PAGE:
: inst<opc, !strconcat(asmstr, " $dst, $src1, $src2"),
         (ops GPR:$dst, GPR:$src1, GPR:$src2)>;

class riinst<int opc, string asmstr>
  : inst<opc, !strconcat(asmstr, " $dst, $src1, $src2"),
         (ops GPR:$dst, GPR:$src1, Imm:$src2)>;

// Instantiations of the ri_inst multiclass.
def ADD_rr : rrinst<0b111, "add">;
def ADD_ri : riinst<0b111, "add">;
def SUB_rr : rrinst<0b101, "sub">;
def SUB_ri : riinst<0b101, "sub">;
def MUL_rr : rrinst<0b100, "mul">;
def MUL_ri : riinst<0b100, "mul">;

A defm can also be used inside a multiclass providing several levels of multiclass instantiations.

class Instruction<bits<4> opc, string Name> {
  bits<4> opcode = opc;
  string name = Name;

multiclass basic_r<bits<4> opc> {
  def rr : Instruction<opc, "rr">;
  def rm : Instruction<opc, "rm">;

multiclass basic_s<bits<4> opc> {
  defm SS : basic_r<opc>;
  defm SD : basic_r<opc>;
  def X : Instruction<opc, "x">;

multiclass basic_p<bits<4> opc> {
  defm PS : basic_r<opc>;
  defm PD : basic_r<opc>;
  def Y : Instruction<opc, "y">;

defm ADD : basic_s<0xf>, basic_p<0xf>;

// Results
def ADDPDrm { ...
def ADDPDrr { ...
def ADDPSrm { ...
def ADDPSrr { ...
def ADDSDrm { ...
def ADDSDrr { ...
def ADDY { ...
def ADDX { ...

defm declarations can inherit from classes too, the rule to follow is that the class list must start after the last multiclass, and there must be at least one multiclass before them.

class XD { bits<4> Prefix = 11; }
class XS { bits<4> Prefix = 12; }

class I<bits<4> op> {
  bits<4> opcode = op;

multiclass R {
  def rr : I<4>;
  def rm : I<2>;

multiclass Y {
  defm SS : R, XD;
  defm SD : R, XS;

defm Instr : Y;

// Results
def InstrSDrm {
  bits<4> opcode = { 0, 0, 1, 0 };
  bits<4> Prefix = { 1, 1, 0, 0 };
def InstrSSrr {
  bits<4> opcode = { 0, 1, 0, 0 };
  bits<4> Prefix = { 1, 0, 1, 1 };

File scope entities

File inclusion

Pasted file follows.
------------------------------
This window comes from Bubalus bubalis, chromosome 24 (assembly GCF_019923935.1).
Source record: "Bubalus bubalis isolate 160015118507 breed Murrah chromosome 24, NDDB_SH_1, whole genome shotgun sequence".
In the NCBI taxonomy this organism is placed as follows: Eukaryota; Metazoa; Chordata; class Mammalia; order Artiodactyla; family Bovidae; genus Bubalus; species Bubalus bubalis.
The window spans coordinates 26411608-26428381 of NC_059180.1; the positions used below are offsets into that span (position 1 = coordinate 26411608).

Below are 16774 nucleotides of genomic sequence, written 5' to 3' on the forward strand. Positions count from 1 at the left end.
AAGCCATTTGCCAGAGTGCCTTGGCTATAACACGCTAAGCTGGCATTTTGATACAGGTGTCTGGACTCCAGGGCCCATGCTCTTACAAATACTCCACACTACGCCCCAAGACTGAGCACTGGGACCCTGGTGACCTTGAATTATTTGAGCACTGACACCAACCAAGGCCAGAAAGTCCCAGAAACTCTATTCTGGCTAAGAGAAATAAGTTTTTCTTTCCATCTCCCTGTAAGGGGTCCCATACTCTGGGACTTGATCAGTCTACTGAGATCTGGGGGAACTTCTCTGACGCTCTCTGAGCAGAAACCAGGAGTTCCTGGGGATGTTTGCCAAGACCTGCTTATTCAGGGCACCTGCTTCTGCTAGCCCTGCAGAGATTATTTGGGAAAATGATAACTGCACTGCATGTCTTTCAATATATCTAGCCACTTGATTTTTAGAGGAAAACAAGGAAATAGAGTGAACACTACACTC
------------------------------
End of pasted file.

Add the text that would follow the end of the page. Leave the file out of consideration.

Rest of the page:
TableGen supports the ‘include’ token, which textually substitutes the specified file in place of the include directive. The filename should be specified as a double quoted string immediately after the ‘include’ keyword. Example:

include ""

‘let’ expressions

“Let” expressions at file scope are similar to “let” expressions within a record, except they can specify a value binding for multiple records at a time, and may be useful in certain other cases. File-scope let expressions are really just another way that TableGen allows the end-user to factor out commonality from the records.

File-scope “let” expressions take a comma-separated list of bindings to apply, and one or more records to bind the values in. Here are some examples:

let isTerminator = 1, isReturn = 1, isBarrier = 1, hasCtrlDep = 1 in
  def RET : I<0xC3, RawFrm, (outs), (ins), "ret", [(X86retflag 0)]>;

let isCall = 1 in
  // All calls clobber the non-callee saved registers...
  let Defs = [EAX, ECX, EDX, FP0, FP1, FP2, FP3, FP4, FP5, FP6, ST0,
              MM0, MM1, MM2, MM3, MM4, MM5, MM6, MM7,
              XMM0, XMM1, XMM2, XMM3, XMM4, XMM5, XMM6, XMM7, EFLAGS] in {
    def CALLpcrel32 : Ii32<0xE8, RawFrm, (outs), (ins i32imm:$dst,variable_ops),
                           "call\t${dst:call}", []>;
    def CALL32r     : I<0xFF, MRM2r, (outs), (ins GR32:$dst, variable_ops),
                        "call\t{*}$dst", [(X86call GR32:$dst)]>;
    def CALL32m     : I<0xFF, MRM2m, (outs), (ins i32mem:$dst, variable_ops),
                        "call\t{*}$dst", []>;

File-scope “let” expressions are often useful when a couple of definitions need to be added to several records, and the records do not otherwise need to be opened, as in the case with the CALL* instructions above.

It’s also possible to use “let” expressions inside multiclasses, providing more ways to factor out commonality from the records, specially if using several levels of multiclass instantiations. This also avoids the need of using “let” expressions within subsequent records inside a multiclass.

multiclass basic_r<bits<4> opc> {
  let Predicates = [HasSSE2] in {
    def rr : Instruction<opc, "rr">;
    def rm : Instruction<opc, "rm">;
  let Predicates = [HasSSE3] in
    def rx : Instruction<opc, "rx">;

multiclass basic_ss<bits<4> opc> {
  let IsDouble = 0 in
    defm SS : basic_r<opc>;

  let IsDouble = 1 in
    defm SD : basic_r<opc>;

defm ADD : basic_ss<0xf>;


TableGen supports the ‘foreach’ block, which textually replicates the loop body, substituting iterator values for iterator references in the body. Example:

foreach i = [0, 1, 2, 3] in {
  def R#i : Register<...>;
  def F#i : Register<...>;

This will create objects R0, R1, R2 and R3. foreach blocks may be nested. If there is only one item in the body the braces may be elided:

foreach i = [0, 1, 2, 3] in
  def R#i : Register<...>;

Code Generator backend info

Expressions used by code generator to describe instructions and isel patterns:

(implicit a)
an implicitly defined physical register. This tells the dag instruction selection emitter the input pattern’s extra definitions matches implicit physical register definitions.